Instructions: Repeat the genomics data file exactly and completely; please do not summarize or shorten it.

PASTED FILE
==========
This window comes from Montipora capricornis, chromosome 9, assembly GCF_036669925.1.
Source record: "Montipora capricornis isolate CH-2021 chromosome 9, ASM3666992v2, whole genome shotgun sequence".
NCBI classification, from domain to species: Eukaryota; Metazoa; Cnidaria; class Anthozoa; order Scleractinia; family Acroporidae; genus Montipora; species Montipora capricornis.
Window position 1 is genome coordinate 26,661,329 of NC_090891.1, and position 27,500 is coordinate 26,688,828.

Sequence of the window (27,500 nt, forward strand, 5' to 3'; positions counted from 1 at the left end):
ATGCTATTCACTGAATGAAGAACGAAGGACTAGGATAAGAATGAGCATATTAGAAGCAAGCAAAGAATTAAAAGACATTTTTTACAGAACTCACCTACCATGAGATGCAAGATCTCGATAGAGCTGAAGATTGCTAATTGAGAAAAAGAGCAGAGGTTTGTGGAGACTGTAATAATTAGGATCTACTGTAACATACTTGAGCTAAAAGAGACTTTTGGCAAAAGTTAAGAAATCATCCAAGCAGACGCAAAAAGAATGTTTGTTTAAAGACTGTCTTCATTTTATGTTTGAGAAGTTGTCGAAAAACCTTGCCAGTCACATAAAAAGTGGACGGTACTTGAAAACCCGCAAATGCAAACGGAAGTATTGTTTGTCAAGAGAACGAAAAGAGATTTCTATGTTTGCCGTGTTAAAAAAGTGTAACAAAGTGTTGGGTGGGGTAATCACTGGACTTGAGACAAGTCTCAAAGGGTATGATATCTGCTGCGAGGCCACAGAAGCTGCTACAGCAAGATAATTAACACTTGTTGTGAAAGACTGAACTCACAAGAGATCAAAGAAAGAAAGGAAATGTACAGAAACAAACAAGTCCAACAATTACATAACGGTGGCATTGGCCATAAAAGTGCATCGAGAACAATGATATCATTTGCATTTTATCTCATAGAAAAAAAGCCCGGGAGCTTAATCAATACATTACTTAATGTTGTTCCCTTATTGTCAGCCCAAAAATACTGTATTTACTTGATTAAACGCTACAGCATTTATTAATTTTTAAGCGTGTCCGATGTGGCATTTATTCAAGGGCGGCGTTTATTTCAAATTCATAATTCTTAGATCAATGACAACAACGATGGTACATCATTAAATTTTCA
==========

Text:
This window comes from Montipora capricornis, chromosome 9, assembly GCF_036669925.1.
Source record: "Montipora capricornis isolate CH-2021 chromosome 9, ASM3666992v2, whole genome shotgun sequence".
NCBI classification, from domain to species: Eukaryota; Metazoa; Cnidaria; class Anthozoa; order Scleractinia; family Acroporidae; genus Montipora; species Montipora capricornis.
Window position 1 is genome coordinate 26,661,329 of NC_090891.1, and position 27,500 is coordinate 26,688,828.

Sequence of the window (27,500 nt, forward strand, 5' to 3'; positions counted from 1 at the left end):
ATGCTATTCACTGAATGAAGAACGAAGGACTAGGATAAGAATGAGCATATTAGAAGCAAGCAAAGAATTAAAAGACATTTTTTACAGAACTCACCTACCATGAGATGCAAGATCTCGATAGAGCTGAAGATTGCTAATTGAGAAAAAGAGCAGAGGTTTGTGGAGACTGTAATAATTAGGATCTACTGTAACATACTTGAGCTAAAAGAGACTTTTGGCAAAAGTTAAGAAATCATCCAAGCAGACGCAAAAAGAATGTTTGTTTAAAGACTGTCTTCATTTTATGTTTGAGAAGTTGTCGAAAAACCTTGCCAGTCACATAAAAAGTGGACGGTACTTGAAAACCCGCAAATGCAAACGGAAGTATTGTTTGTCAAGAGAACGAAAAGAGATTTCTATGTTTGCCGTGTTAAAAAAGTGTAACAAAGTGTTGGGTGGGGTAATCACTGGACTTGAGACAAGTCTCAAAGGGTATGATATCTGCTGCGAGGCCACAGAAGCTGCTACAGCAAGATAATTAACACTTGTTGTGAAAGACTGAACTCACAAGAGATCAAAGAAAGAAAGGAAATGTACAGAAACAAACAAGTCCAACAATTACATAACGGTGGCATTGGCCATAAAAGTGCATCGAGAACAATGATATCATTTGCATTTTATCTCATAGAAAAAAAGCCCGGGAGCTTAATCAATACATTACTTAATGTTGTTCCCTTATTGTCAGCCCAAAAATACTGTATTTACTTGATTAAACGCTACAGCATTTATTAATTTTTAAGCGTGTCCGATGTGGCATTTATTCAAGGGCGGCGTTTATTTCAAATTCATAATTCTTAGATCAATGACAACAACGATGGTACATCATTAAATTTTCA